It was amazing to recognize that, just six weeks prior, the thought of being by myself in remote areas, saddled with the fatigue and depression I was carrying, was only adding to my anxiety. I had been considering cancelling the trip again, although I was also fearful that doing so would just make matters worse mentally.
My energy and mood remained on an upward swing throughout the spring, even through the unexpected sudden decline of our dog, and her eventual passing in the weeks after I returned from Utah. As heart wrenching as that was, I was thankful I was in a much better place mentally when all that took place.
With my restored energy came a restoration of my confidence, as well, and I finally got back in the YouTube game after a six-month hiatus and started whipping up blog posts for my new UNFRAMED series and my Utah trip reports. Things were getting back on track, and I was starting to see a clearer path forward.
By mid-May, the test I perform regularly to monitor inflammation markers - the primary indicator of Crohn's activity - came back with results indicating that I was, indeed, in remission for the first time in at least 18 months. Cause for celebration!
Not so fast...
Within a week or two of getting those test results, after a few months of feeling good physically and mentally, I started feeling worn out again. I performed another test: the results came back worse than they've been at any point aside from before I started on Stelara over a year ago. Just like that, I somehow went from clinical remission to a completely demoralizing regression.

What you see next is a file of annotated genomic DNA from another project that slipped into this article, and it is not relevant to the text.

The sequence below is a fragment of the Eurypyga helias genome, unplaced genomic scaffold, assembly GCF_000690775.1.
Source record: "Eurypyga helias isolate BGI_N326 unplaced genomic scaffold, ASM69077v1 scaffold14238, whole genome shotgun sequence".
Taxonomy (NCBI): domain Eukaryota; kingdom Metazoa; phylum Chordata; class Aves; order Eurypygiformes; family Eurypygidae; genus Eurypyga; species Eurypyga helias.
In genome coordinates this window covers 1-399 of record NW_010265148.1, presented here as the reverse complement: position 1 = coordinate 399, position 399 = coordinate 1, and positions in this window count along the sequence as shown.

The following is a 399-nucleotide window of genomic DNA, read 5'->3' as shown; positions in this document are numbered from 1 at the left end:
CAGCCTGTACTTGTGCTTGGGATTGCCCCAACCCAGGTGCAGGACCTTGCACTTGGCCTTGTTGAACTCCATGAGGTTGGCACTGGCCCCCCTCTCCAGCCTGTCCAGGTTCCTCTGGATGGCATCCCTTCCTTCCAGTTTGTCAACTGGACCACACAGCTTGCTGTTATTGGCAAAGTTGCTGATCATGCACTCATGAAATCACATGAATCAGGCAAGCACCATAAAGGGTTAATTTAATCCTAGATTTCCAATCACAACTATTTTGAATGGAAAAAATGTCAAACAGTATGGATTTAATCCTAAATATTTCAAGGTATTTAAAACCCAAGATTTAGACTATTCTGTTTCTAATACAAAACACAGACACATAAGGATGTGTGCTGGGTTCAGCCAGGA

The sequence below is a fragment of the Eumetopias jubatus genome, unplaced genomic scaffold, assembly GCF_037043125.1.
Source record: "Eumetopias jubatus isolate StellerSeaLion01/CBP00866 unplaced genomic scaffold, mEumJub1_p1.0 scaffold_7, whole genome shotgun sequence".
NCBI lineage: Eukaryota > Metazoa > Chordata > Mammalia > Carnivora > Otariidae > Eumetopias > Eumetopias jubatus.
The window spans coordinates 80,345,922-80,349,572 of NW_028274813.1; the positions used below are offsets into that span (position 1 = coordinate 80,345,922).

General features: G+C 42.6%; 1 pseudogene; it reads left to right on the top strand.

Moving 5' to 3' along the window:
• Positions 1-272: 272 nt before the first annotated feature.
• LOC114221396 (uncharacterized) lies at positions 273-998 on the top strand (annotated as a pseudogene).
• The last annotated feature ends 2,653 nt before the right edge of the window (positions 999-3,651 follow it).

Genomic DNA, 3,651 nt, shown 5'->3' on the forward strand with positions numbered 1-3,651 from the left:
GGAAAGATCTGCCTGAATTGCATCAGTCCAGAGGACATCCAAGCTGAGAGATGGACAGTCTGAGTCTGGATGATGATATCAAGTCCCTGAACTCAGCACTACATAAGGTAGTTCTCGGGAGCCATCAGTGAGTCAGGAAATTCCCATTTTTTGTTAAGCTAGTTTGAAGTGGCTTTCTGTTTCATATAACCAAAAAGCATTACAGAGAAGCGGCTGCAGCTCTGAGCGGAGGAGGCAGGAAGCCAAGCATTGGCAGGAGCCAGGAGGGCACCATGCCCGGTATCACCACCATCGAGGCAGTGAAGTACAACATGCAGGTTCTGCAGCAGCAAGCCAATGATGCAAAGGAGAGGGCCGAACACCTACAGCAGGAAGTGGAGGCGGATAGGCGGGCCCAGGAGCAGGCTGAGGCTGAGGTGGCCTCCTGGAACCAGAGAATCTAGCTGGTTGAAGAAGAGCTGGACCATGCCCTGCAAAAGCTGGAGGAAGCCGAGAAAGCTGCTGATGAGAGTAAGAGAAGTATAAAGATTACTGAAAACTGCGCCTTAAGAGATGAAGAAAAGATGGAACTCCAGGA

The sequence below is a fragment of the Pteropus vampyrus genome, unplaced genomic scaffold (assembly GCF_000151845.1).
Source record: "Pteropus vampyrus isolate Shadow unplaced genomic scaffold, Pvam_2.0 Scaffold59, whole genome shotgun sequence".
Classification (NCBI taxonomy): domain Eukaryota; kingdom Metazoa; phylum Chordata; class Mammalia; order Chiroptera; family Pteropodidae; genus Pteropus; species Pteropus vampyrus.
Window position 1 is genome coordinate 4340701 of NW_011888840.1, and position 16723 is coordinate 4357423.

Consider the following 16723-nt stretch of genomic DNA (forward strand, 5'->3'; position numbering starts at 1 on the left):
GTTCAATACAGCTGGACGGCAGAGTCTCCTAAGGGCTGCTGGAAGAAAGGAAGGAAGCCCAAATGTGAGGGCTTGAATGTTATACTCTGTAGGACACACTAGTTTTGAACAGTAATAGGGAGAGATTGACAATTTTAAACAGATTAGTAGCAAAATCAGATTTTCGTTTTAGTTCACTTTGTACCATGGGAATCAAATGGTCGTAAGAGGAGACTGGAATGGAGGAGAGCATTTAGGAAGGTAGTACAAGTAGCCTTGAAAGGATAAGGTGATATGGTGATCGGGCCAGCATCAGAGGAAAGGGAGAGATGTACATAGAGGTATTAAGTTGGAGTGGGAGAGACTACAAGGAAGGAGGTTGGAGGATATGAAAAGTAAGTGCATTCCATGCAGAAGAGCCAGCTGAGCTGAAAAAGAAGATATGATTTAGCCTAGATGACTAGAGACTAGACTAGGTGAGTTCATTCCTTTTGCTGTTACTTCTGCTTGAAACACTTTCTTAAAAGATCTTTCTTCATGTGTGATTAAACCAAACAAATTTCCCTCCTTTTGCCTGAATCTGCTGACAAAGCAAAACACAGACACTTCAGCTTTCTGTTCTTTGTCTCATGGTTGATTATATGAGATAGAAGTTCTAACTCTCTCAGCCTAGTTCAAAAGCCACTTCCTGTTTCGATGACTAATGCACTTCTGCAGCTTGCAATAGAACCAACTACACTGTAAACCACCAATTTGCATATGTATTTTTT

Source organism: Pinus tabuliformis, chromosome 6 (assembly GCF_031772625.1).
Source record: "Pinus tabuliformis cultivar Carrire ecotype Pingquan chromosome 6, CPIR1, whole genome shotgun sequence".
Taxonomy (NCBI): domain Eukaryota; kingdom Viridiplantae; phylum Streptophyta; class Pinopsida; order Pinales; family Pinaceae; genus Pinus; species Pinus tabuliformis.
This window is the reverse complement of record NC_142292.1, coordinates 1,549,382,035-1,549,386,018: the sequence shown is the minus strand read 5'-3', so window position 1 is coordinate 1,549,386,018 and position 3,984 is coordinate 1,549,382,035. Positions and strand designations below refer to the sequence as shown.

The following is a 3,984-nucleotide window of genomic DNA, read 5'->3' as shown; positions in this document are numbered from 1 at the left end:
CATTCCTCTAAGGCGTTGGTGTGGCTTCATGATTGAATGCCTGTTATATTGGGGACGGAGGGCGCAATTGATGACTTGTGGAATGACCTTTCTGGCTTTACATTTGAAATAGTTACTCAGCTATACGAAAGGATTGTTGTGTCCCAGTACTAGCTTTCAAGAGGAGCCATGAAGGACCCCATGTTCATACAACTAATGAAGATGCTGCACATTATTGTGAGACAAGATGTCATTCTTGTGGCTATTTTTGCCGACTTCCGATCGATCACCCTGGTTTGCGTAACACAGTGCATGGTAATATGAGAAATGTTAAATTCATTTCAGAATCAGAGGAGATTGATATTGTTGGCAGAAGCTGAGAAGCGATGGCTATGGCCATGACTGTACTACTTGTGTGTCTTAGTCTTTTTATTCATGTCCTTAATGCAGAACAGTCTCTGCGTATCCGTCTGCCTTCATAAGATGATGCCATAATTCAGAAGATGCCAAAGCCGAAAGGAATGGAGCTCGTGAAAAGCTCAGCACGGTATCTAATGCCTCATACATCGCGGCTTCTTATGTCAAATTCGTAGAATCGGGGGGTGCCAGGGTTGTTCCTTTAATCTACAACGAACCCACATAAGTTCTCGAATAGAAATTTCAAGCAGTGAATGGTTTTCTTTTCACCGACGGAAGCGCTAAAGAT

Almost everything once again came to a screeching halt.
Creativity, Productivity, and Managing a Chronic Disease
Many artists struggle with mental health. I'm hardly unique in that regard, although it's taken me a while to even acknowledge that it's been a problem. Thankfully, I think I can honestly say it's really only been a significant - albeit unrecognized - issue these last two years or so, although I can now look back at other times and admit that signs of depression and anxiety were likely popping up here and there over the years.
What we may see in others as laziness, rudeness, or apathy may not be a fair representation of who an individual really is
I also appreciate that I'm not unique in fighting a chronic disease. Millions of people suffer silently every day, and those of us on the outside are none the wiser. Us humans are like icebergs: what's going on beneath the surface is often unknown.
What we may see in others as laziness, rudeness, apathy, or any number of less accepted social behaviors may not be a fair representation of who an individual really is. Assume positive intent: we have no idea what burdens they are carrying in the shadows.
One thing I have come to realize is that I'm not really doing anyone any favors by putting on a brave, smiling face and pretending everything is fine.